October 16, 2007

Celebrating Wolf Awareness Week
with Kim Miller and Erin Hunt at the California Wolf Center

National Wolf Awareness Week is celebrated each year during the third week of October. To learn more about this occasion as well as to better understand what exactly takes place at the remote California Wolf Center, I recently met with Manager Kim Miller (left), as well as the facility's animal caretaker and UCSD biology student Erin Hunt (below).

30 Years of Education, Conservation, and Research
"There are three things that we try and do each and every year," explains Kim Miller. "The first thing is education; we have programs here for the general public as well as specialized training and school programs.

Conservation, which is one of our larger efforts; we work with a program called the Species Survival Plan with the recovery of Mexican wolves.

And, research; we have research that actually goes on here at the facility in conjunction with the local universities in our county as well as off-site and in the recovery areas of the southwest..."

This video provides an overview of the HPWREN-connected California Wolf Center, which is located in rural San Diego County - approximately four miles from Julian. Manager Kim Miller and Caretaker Erin Hunt discuss the primary objectives of the Center as well as day-to-day activities - such as the efforts involved with caring for the 36 wolves living on the site.

Sharing California Wolf Center with the Rest of the World
The National Science Foundation-funded HPWREN connectivity is used for a variety of activities at the California Wolf Center ranging from motion sensing cameras and real-time acoustics sensors to live presentations from the hard-to-reach facility to metropolitan university classrooms.

Erin Hunt explains that the HPWREN connectivity assists the Wolf Center in achieving their overall goals, such as carrying out research related to wolf vocalization, feeding behavior, natural pack interaction, and the list continues.

"And, anyone who has access to the Internet can view our wolves in real-time while they are exhibiting their natural behaviors and that's a great education tool," she says.

The above video depicts the multiple uses of HPWREN connectivity at the California Wolf Center - ranging from acoustics research to distance education activities.

Real-Time Monitoring
As aforementioned, the HPWREN-connected cameras and microphones are used to study behavior and vocalization of wolves, how they interact with one another, and how best to manage them. Specifically, the real-time monitoring equipment includes two antennae for the wireless access point (right). These antennae support mobile stations that allow researchers and students to make live presentations from the Wolf Center to remote locations such as university classrooms.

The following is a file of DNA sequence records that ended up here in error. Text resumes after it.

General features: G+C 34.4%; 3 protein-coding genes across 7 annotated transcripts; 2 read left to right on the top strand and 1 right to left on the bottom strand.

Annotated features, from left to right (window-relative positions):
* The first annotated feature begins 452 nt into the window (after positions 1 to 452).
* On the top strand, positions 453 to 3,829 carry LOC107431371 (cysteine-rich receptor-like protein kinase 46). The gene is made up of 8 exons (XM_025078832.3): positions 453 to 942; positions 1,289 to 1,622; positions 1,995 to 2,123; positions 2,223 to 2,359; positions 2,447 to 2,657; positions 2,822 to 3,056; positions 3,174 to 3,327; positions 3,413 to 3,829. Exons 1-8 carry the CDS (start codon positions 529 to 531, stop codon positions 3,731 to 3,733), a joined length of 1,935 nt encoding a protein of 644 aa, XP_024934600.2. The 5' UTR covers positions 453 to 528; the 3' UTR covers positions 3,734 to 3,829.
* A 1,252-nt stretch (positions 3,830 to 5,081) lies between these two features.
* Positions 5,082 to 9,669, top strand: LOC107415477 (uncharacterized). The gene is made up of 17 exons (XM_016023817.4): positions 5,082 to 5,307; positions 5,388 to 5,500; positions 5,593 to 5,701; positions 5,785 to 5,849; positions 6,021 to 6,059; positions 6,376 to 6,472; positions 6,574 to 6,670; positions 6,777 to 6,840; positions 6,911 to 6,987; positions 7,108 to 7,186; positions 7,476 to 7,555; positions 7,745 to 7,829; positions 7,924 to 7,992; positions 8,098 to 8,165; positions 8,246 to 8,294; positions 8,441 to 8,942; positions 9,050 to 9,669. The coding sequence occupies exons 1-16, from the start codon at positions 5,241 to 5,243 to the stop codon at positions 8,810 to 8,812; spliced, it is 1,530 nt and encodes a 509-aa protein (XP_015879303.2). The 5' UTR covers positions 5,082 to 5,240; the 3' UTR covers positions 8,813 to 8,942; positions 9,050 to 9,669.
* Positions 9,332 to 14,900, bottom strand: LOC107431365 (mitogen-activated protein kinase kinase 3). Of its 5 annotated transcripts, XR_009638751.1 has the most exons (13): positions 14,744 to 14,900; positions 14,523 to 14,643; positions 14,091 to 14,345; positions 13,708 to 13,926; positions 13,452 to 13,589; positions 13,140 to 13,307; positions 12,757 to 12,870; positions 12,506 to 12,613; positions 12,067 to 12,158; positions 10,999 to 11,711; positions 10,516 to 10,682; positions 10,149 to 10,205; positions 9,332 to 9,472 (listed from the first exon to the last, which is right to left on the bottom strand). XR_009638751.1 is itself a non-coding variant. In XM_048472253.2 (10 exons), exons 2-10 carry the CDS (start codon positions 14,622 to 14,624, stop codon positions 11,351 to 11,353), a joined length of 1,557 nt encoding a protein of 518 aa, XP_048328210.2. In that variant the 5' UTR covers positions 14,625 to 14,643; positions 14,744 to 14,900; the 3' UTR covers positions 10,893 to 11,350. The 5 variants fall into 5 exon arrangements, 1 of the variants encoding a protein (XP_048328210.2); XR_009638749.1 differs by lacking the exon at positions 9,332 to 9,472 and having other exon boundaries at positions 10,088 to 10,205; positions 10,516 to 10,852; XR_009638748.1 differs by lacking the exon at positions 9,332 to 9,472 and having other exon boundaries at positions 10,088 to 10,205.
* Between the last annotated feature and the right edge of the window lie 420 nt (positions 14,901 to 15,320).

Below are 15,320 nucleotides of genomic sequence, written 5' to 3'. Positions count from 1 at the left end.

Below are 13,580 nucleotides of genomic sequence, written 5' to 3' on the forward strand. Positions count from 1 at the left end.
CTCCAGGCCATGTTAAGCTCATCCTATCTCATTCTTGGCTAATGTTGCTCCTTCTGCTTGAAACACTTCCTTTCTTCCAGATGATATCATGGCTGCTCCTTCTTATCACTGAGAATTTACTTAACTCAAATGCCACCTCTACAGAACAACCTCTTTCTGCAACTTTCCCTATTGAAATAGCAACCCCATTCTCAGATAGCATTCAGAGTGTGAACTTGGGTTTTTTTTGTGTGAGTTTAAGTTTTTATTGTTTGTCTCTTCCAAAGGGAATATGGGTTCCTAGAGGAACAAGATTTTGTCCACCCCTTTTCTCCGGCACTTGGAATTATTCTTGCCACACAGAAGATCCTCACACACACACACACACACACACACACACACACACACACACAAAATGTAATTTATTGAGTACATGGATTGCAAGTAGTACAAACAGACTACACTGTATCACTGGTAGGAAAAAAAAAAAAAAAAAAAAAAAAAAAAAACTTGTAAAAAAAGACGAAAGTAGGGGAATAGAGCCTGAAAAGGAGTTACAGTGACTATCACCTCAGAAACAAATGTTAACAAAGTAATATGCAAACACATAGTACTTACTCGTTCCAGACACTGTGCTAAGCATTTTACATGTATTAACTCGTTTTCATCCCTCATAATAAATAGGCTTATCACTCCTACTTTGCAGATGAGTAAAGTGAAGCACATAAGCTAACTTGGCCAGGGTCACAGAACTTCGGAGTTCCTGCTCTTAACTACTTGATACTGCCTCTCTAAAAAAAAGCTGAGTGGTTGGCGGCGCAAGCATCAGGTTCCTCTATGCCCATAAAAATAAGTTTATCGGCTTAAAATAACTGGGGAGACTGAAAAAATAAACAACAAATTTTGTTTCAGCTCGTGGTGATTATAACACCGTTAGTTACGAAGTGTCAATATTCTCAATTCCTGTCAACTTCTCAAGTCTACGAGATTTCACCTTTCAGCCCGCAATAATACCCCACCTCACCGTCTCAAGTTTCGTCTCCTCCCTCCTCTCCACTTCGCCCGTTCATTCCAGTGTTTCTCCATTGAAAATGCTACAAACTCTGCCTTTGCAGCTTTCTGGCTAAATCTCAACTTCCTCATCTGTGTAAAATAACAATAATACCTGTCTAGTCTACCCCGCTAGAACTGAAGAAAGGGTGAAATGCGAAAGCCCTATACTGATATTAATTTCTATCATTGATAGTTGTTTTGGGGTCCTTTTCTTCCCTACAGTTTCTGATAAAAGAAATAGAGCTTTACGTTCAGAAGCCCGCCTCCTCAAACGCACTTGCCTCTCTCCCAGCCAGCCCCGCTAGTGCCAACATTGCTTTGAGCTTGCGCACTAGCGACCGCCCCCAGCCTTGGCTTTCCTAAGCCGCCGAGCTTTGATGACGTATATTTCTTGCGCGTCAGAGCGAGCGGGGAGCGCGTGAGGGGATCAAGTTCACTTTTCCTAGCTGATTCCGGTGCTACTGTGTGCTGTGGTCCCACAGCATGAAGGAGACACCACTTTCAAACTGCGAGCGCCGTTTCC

Additional monitoring equipment includes a megapixel camera (left), which was installed in January 2004, and is accessible via the California Wolf Center's website. The set-up also encompasses an Ethernet hub, which is connected by underground fiber to the HPWREN radio; this hub connects the camera and serves as an access point for Live Interactive Virtual Explorations (LIVE) activities, which allow for real-time "tours" of the Wolf Center from anywhere in the world.

This video includes a description of wi-fi and monitoring equipment at the California Wolf Center used for research and education activities.

Enhancing On-Site Education
Both Kim Miller and Erin Hunt agree that the HPWREN connectivity and activities like LIVE should not replace the hands-on fieldtrips that take place at the California Wolf Center. Instead, they say, the HPWREN connectivity enhances their ability to share information and to keep a wide range of publics informed about the research, education, and conservation efforts that take place at the California Wolf Center.

Additional photographs are available.

-Kimberly Mann Bruch
San Diego Supercomputer Center, University of California - San Diego

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